China’s govt.-backed Blockchain Services Network to support NFT Infrastructure
While China’s nationwide ban on crypto-assets has only gotten stronger since September 2021, it doesn’t seem to mind the potential benefits that come with blockchain technology and non-fungible tokens.
The Blockchain Service Network (BSN), led by a Chinese government-affiliated organization, plans to support the deployment of NFT infrastructure so long it does not require cryptocurrencies or public blockchains, Chinese news media The South China Morning Post (SCMP) reported Thursday.
As per the reports, the infrastructure, called BSN Distributed Digital Certificate (BSN-DDC), would provide application programming interfaces that allow Chinese companies and individual developers to create NFT platforms as well as make, sell, and buy NFTs. Meanwhile, purchases and service fees can only be settled in the Chinese fiat Yuan.
He Yifan, chief executive of Red Date Technology, the technical partner of BSN, told SCMP that while crypto assets are banned, NFTs “have no legal issue in China”.
BSN is a network of blockchain services launched by the Chinese government-backed organizations to promote the development and introduction of blockchain technology.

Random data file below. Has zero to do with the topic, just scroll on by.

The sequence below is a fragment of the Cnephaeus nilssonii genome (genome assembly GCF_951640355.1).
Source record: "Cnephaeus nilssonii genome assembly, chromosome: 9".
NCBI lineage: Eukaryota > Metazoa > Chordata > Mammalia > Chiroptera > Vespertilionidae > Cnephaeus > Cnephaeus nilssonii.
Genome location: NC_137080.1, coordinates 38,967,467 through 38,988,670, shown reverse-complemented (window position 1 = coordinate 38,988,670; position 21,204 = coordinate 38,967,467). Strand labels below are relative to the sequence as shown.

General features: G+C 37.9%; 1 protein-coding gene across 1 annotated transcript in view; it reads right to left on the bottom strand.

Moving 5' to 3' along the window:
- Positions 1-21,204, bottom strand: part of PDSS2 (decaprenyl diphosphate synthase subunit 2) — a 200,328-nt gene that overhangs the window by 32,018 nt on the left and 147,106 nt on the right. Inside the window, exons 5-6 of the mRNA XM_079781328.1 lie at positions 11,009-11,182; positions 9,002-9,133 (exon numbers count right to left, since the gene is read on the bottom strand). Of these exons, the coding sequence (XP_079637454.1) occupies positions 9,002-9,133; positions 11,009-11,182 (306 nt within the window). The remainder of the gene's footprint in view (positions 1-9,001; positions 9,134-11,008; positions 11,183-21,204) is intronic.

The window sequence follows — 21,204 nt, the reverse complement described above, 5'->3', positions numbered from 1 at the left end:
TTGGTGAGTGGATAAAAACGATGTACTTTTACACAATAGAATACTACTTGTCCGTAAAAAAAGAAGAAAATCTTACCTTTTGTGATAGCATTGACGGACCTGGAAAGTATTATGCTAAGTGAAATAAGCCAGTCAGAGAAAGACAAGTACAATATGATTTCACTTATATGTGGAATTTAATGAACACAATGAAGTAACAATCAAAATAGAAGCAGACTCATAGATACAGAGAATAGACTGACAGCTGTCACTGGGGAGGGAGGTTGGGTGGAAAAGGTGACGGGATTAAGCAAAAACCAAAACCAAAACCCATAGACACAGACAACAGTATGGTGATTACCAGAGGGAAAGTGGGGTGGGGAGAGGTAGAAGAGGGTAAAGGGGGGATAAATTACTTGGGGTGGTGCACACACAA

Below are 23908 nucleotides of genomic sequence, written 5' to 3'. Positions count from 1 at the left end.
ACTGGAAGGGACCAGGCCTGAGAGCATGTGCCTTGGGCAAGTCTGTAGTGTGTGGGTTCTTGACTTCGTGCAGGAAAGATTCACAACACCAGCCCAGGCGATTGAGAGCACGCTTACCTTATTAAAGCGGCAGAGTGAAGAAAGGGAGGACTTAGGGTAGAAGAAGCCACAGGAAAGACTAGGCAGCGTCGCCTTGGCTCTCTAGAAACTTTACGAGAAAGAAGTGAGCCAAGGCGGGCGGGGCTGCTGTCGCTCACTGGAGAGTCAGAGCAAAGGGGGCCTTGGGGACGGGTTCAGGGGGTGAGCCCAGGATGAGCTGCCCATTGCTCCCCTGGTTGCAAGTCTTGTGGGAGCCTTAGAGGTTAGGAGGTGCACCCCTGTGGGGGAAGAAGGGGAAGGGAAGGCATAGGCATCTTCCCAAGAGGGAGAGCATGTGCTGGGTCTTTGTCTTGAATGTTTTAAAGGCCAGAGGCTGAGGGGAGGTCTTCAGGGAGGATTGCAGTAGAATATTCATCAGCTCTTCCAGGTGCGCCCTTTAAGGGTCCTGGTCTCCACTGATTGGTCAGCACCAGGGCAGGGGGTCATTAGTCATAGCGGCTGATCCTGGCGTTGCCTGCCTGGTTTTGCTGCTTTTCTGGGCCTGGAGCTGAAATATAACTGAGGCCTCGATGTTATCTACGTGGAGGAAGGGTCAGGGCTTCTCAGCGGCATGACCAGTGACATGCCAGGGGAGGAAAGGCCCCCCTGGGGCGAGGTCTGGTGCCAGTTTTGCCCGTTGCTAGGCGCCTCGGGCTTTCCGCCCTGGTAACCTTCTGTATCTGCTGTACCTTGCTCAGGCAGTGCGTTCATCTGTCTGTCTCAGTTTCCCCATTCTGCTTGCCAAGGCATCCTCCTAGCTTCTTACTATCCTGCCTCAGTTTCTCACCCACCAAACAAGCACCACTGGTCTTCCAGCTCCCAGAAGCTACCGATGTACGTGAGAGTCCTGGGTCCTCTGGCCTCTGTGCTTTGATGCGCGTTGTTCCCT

NFTs are usually traded on public blockchains like Ethereum which are banned in China to restrict “illegal activities”. Therefore, BSN uses an “open permissioned blockchain”, which is an intermediate form between a public chain and a permitted chain.
So far, the BSN’s NFT infrastructure BSN-DDC has already registered 20 partners, including Cosmos’ blockchain network and digital billing service provider Baiwang.
Yifan further told SCMP that BSN-DDC is more chain-to-chain compatible than other platforms and is cheaper to issue NFTs. The BSN-DDC will support the integration of 10 blockchains, including adapted versions of Ethereum and Corda.
Latest reports have suggested that the Chinese government might be more open towards NFTs. Meanwhile, the nation’s tech giants Ant Group and Tencent have also launched NFT platforms, but have chosen to call the offerings ‘digital collectibles’ instead of NFTs.Source